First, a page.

World of Watches (Singapore) - - Basel Re­port | High­lights -

Marine chronome­ters were Ulysse Nardin’s claim to fame, and the Grand Deck Marine Tour­bil­lon ref­er­ences that pe­riod with var­i­ous mo­tifs and a brand new com­pli­ca­tion It’s the 20th an­niver­sary of Ulysse Nardin’s Marine col­lec­tion, and it has ex­panded the col­lec­tion with suit­ably im­pres­sive pieces at Basel­world to mark the oc­ca­sion. The flag­ship for the year’s nov­el­ties is the Grand Deck Marine Tour­bil­lon, which show­cases the brand’s high watch­mak­ing ca­pa­bil­i­ties.

The high­light of the watch is its time dis­play sys­tem. In­stead of a minute hand, an alu­minium boom – the hor­i­zon­tal spar used to an­gle a ship’s sail to the wind – points to a grad­u­ated arc run­ning across the mid­dle of the dial. Like an ac­tual boom, the one on the Grand Deck Marine Tour­bil­lon is op­er­ated by a sys­tem of pul­leys and wires. For most of each hour, the pul­leys at two and four o’clock work to­gether to pull the boom right­wards with a wire. The re­verse hap­pens at each new hour as the op­po­site set of pul­leys pull the boom back to the left, in a ret­ro­grade mo­tion that takes around four sec­onds, while the dig­i­tal dis­play above the grad­u­ated arc jumps in­stan­ta­neously. Nat­u­rally, the wire used would be from the nau­ti­cal world. Known as Dyneema or Spec­tra, it is a form of poly­eth­yl­ene that’s spun into fi­bres to cre­ate lines, and is used in high-per­for­mance prod­ucts such as para­chute sus­pen­sion lines, climb­ing equip­ment, and, of course, yacht rig­ging.

Although the boom is the fo­cus of at­ten­tion on the watch, de­tail­ing on the rest of the dial also serves to re­in­force its nau­ti­cal slant. At 12 o’clock, Ulysse Nardin’s an­chor logo is flanked by two flags spelling out “UN” ac­cord­ing to the In­ter­na­tional Code of Sig­nals used by mar­itime ves­sels. The flange, on the other hand, is dec­o­rated with guardrails and grom­mets. The back­drop of the en­tire scene is a dial formed by wood mar­quetry, to re­call a sail­boat’s tim­ber deck.

Ulysse Nardin has equipped the watch with the man­u­ally wound Cal­i­bre UN-630 move­ment, which has a fly­ing tour­bil­lon po­si­tioned at six o’clock. Note the in­dex reg­u­la­tion sys­tem po­si­tioned on the top of the tour­bil­lon it­self, with an arm of the tour­bil­lon cage re­placed with the lever used to shorten or lengthen the hair­spring for rate ad­just­ments. Cal­i­bre UN-630 has two sep­a­rate bar­rels – one is used solely for time­keep­ing, while the other pow­ers the jump­ing hour and ret­ro­grade boom ex­clu­sively. Such an ar­range­ment main­tains isochro­nism; by pow­er­ing the com­pli­ca­tions sep­a­rately, the main­spring re­spon­si­ble for time­keep­ing will not see a sud­den de­crease in torque at ev­ery hour, when the boom arm must be pulled back and the jump­ing hour is ac­ti­vated, thus keep­ing the bal­ance wheel’s am­pli­tude more con­sis­tent for bet­ter time­keep­ing ac­cu­racy. The fi­nal points of in­ter­est con­cerns user-friend­li­ness – the hour dis­play can be quickly ad­justed in­de­pen­dently for con­ve­nience, while the bar­rels are skele­tonised to pro­vide a rough in­di­ca­tion of their state of wind. The Grand Deck Marine Tour­bil­lon is limited to 18 pieces. MOVE­MENT Man­ual-wind­ing Ulysse Nardin Cal­i­bre UN-630 with fly­ing tour­bil­lon, jump­ing hours, and ret­ro­grade min­utes; 48-hour power re­serve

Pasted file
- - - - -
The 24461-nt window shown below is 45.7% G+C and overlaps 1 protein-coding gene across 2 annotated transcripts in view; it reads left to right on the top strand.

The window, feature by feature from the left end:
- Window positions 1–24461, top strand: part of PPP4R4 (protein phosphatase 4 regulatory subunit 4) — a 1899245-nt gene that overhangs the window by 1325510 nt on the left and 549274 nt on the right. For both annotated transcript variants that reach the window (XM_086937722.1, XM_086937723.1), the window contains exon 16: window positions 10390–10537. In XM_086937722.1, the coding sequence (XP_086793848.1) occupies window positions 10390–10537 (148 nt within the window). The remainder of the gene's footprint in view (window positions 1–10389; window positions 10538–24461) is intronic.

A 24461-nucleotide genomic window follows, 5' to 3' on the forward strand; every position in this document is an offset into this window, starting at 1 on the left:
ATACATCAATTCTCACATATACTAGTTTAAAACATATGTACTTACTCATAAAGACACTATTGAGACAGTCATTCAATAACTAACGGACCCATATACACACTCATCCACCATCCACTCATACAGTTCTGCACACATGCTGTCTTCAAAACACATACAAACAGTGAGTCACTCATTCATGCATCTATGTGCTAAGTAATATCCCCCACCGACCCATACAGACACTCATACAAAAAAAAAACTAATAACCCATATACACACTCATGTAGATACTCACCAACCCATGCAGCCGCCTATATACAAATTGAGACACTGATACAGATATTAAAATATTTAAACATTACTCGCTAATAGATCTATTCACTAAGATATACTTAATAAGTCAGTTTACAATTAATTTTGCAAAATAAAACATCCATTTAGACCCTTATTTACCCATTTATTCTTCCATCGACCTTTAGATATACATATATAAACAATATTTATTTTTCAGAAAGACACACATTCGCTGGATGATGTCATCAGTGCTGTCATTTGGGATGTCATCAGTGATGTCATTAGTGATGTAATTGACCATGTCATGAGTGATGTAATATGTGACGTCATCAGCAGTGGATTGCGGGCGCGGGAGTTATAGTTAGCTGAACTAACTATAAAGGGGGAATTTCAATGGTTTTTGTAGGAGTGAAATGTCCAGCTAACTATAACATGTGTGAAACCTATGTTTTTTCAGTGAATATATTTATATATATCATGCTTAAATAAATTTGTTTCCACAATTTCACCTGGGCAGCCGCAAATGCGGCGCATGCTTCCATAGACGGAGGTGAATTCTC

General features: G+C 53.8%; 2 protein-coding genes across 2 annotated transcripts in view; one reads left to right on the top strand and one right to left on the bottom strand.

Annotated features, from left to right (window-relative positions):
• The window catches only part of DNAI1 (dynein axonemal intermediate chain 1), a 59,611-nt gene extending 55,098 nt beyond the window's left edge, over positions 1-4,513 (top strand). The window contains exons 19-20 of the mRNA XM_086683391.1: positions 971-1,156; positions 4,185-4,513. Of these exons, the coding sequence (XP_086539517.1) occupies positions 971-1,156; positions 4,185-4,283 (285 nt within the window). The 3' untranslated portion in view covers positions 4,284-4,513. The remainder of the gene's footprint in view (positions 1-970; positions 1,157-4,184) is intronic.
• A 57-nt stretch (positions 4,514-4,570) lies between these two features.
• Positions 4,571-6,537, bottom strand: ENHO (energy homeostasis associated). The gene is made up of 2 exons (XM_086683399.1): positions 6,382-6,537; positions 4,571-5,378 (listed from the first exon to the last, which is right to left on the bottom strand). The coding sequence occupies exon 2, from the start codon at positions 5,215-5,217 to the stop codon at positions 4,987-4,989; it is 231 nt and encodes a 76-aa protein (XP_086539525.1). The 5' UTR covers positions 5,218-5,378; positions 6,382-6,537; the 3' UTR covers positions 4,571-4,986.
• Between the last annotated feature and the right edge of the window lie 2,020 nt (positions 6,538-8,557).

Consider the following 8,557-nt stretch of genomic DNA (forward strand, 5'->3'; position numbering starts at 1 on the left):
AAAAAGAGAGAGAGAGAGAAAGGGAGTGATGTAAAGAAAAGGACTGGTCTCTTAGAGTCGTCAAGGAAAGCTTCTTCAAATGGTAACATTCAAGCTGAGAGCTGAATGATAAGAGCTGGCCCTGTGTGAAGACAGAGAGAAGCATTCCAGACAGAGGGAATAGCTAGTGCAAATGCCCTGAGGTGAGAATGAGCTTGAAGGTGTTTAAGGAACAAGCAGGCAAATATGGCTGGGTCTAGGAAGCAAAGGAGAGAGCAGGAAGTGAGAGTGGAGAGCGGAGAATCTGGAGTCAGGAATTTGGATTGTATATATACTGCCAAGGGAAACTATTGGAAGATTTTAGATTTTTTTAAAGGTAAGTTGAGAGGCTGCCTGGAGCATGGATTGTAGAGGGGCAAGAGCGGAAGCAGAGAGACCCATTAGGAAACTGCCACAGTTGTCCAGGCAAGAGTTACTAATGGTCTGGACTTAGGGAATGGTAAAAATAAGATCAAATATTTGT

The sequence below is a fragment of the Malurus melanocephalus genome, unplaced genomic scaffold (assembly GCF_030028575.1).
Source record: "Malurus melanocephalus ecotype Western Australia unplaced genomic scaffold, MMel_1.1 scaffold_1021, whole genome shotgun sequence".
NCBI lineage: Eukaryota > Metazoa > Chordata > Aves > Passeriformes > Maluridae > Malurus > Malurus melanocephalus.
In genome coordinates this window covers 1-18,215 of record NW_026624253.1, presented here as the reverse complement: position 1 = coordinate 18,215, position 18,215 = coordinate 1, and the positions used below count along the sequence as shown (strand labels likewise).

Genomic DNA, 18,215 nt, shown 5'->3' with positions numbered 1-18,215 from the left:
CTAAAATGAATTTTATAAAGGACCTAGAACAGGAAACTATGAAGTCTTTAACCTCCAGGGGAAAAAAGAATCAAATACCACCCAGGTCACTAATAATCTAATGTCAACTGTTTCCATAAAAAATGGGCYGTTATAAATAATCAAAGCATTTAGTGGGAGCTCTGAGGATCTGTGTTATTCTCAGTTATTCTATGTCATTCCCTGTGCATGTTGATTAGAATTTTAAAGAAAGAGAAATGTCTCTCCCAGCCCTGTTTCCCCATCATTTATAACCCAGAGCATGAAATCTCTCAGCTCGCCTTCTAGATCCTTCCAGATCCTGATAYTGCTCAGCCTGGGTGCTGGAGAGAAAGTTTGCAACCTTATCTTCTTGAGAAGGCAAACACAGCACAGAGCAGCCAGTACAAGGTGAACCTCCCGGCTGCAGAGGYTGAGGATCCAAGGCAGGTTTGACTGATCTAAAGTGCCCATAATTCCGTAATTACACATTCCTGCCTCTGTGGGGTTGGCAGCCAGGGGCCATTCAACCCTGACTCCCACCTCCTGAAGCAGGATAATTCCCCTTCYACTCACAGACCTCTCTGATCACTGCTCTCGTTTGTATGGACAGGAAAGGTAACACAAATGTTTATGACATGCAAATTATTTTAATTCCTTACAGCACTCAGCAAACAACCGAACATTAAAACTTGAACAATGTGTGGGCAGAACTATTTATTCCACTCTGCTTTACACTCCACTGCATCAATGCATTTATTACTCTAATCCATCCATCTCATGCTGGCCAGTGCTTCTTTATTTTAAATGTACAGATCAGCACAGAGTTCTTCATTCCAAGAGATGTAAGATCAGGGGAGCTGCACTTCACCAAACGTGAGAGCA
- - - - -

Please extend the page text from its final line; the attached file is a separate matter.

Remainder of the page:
CASE 45mm in white gold, water re­sis­tant to 100m STRAP Blue leather with white gold de­ploy­ant buckle PRICE $472,100

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